At all times material here, the plaintiff taxpayers were adult, fullblood, Osage Indians who have never received certificates of competency. In addition, Big Eagle is under guardianship. Each of the three individuals had inherited an interest in the Osage tribal trust fund as follows: Hayes Big Eagle, 1.47916 mineral headrights; Ruby Bolton, 1.00073 headrights; and Charles Whitehorn, 1.33333 headrights, of which one was his original headright and the remaining .33333 was inherited. For the calendar year 1953, the plaintiffs received mineral headright income as follows:

 Hayes Big Eagle ............ $2,501.85
                 Ruby Bolton ................ 1,692.64
                 Charles Whitehorn .......... 2,255.20

The income listed above was all collected by defendant's duly authorized officers and credited to each petitioner's individual trust account. The funds were not distributed directly to them, for disbursements from the trust accounts could only be made upon application and according to their need as determined by the Secretary of Interior or his authorized representative.

The duly authorized agents of defendant at the Osage Indian Agency prepared Federal income tax returns for each of these plaintiffs covering the year 1953. The returns were filed on the following dates:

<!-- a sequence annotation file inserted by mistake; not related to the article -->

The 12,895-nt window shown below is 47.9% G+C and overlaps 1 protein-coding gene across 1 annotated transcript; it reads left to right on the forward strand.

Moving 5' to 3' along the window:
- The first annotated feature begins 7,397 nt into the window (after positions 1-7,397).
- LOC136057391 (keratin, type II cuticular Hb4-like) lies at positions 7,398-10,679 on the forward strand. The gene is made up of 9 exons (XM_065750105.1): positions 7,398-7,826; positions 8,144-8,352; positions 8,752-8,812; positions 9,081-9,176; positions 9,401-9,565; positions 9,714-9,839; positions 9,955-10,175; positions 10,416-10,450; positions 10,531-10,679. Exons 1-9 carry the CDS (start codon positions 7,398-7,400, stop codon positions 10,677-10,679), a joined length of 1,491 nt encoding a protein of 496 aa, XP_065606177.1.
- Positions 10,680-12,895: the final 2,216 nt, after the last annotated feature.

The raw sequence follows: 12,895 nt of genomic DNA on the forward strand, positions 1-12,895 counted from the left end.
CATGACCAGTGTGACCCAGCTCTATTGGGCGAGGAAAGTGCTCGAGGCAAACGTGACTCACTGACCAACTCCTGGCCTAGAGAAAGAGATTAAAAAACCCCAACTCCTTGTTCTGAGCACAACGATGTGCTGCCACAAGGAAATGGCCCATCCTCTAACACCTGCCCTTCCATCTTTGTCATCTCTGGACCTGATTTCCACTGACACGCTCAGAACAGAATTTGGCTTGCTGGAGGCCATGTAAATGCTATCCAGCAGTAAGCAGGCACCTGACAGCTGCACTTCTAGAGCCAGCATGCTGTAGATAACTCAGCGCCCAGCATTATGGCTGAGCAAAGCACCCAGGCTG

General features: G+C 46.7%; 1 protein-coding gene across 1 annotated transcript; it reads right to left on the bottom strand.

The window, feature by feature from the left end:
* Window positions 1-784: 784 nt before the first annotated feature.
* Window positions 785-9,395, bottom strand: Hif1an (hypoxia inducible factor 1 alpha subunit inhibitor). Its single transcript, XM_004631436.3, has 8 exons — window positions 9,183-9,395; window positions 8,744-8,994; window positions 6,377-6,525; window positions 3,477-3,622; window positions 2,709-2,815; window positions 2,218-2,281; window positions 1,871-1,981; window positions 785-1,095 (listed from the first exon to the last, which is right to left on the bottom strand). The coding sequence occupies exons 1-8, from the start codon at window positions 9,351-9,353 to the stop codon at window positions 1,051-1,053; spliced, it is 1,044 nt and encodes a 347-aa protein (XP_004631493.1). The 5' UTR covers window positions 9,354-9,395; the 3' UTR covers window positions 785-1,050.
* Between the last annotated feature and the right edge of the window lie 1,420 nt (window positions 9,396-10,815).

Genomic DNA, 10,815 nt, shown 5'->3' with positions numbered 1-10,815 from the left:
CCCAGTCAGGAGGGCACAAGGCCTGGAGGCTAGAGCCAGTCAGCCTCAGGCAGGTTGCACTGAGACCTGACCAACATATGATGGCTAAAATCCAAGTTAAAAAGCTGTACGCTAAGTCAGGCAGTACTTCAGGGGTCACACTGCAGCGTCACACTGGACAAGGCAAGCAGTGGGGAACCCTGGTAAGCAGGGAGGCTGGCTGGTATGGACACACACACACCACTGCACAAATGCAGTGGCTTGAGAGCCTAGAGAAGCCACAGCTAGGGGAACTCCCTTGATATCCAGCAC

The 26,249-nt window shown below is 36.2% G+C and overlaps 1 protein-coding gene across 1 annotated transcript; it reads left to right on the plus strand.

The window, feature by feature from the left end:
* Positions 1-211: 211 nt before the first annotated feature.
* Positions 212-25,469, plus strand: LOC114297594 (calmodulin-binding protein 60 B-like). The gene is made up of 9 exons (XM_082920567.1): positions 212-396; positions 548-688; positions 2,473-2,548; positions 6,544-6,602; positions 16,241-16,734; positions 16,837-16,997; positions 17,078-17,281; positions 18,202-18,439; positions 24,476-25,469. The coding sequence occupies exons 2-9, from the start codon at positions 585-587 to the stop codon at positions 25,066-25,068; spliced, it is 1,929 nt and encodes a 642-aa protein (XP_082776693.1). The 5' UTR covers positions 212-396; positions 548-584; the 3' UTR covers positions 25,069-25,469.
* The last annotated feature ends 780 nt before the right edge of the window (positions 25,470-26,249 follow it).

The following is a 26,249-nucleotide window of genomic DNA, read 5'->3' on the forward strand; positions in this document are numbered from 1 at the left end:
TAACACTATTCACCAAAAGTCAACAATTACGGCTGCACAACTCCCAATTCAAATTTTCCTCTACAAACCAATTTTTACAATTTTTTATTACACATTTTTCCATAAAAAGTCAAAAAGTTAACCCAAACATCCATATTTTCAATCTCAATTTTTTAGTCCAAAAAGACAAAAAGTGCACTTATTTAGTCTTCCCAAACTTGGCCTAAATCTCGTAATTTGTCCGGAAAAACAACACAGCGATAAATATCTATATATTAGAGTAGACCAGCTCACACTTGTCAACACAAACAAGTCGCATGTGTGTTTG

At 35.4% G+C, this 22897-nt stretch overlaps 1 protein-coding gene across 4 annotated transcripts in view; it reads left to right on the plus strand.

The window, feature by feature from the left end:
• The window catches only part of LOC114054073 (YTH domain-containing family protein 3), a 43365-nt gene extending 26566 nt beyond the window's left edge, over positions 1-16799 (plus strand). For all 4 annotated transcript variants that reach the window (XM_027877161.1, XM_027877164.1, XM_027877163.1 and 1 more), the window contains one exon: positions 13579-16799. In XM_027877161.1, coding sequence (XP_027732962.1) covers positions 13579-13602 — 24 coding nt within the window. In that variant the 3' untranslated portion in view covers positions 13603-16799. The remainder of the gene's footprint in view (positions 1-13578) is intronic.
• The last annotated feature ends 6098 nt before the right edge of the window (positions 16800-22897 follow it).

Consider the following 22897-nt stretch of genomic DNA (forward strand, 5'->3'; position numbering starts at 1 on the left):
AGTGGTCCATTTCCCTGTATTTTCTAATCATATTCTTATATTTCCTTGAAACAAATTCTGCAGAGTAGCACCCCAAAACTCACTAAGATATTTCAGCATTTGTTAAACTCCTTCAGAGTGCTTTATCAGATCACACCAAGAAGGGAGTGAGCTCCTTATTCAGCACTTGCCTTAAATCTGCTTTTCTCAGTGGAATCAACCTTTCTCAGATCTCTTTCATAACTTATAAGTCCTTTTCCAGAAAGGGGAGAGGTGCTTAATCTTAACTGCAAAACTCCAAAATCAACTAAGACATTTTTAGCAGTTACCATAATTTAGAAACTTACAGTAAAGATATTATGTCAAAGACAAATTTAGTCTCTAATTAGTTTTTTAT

Hayes Big Eagle ...... June 18, 1954
                 Ruby Bolton .......... April 12, 1954
                 Charles Whitehorn .... June 10, 1954

The defendant by its officers paid itself as Federal income tax for 1953 the following sums: $151 from the trust account of Hayes Big Eagle; $172.39 from the trust account of Ruby Bolton; and $96.01 from the trust account of Charles Whitehorn. These funds were credited to the special tax account and periodically the Osage Agency transferred the accumulated funds in a lump sum to the Internal Revenue Service.

Timely claims for refund were filed on behalf of plaintiffs but denied by the District Director of Internal Revenue, as noted in the findings of fact. This suit followed.

No Federal income tax has heretofore been collected from the mineral right or headright income of noncompetent Osage Indians. Defendant now asserts that such income is taxable for two reasons. Defendant cites the broad provisions of the Internal Revenue Code of 1939 (26 U.S.C. §§ 11(a), 21(a), 22(a)), stating that said provisions impose a tax on the net income of "every individual" derived "from any source whatever." Defendant also says that the Osage Allotment Act, as amended, neither expressly nor impliedly confers tax exempt status on either the taxpayers themselves or on their headright income.

To refute the first defense, plaintiffs rely upon the decision of the U.S. Court of Appeals for the Tenth Circuit in Mary Blackbird v. Commissioner, 10 Cir., 38 F.2d 976, 977 (1930).2 The case is

300 F.2d 767
squarely in point. The identical issue was presented as to taxation of income from the mineral-based headrights of a noncompetent Osage Indian. These rights were held in trust by defendant. The court said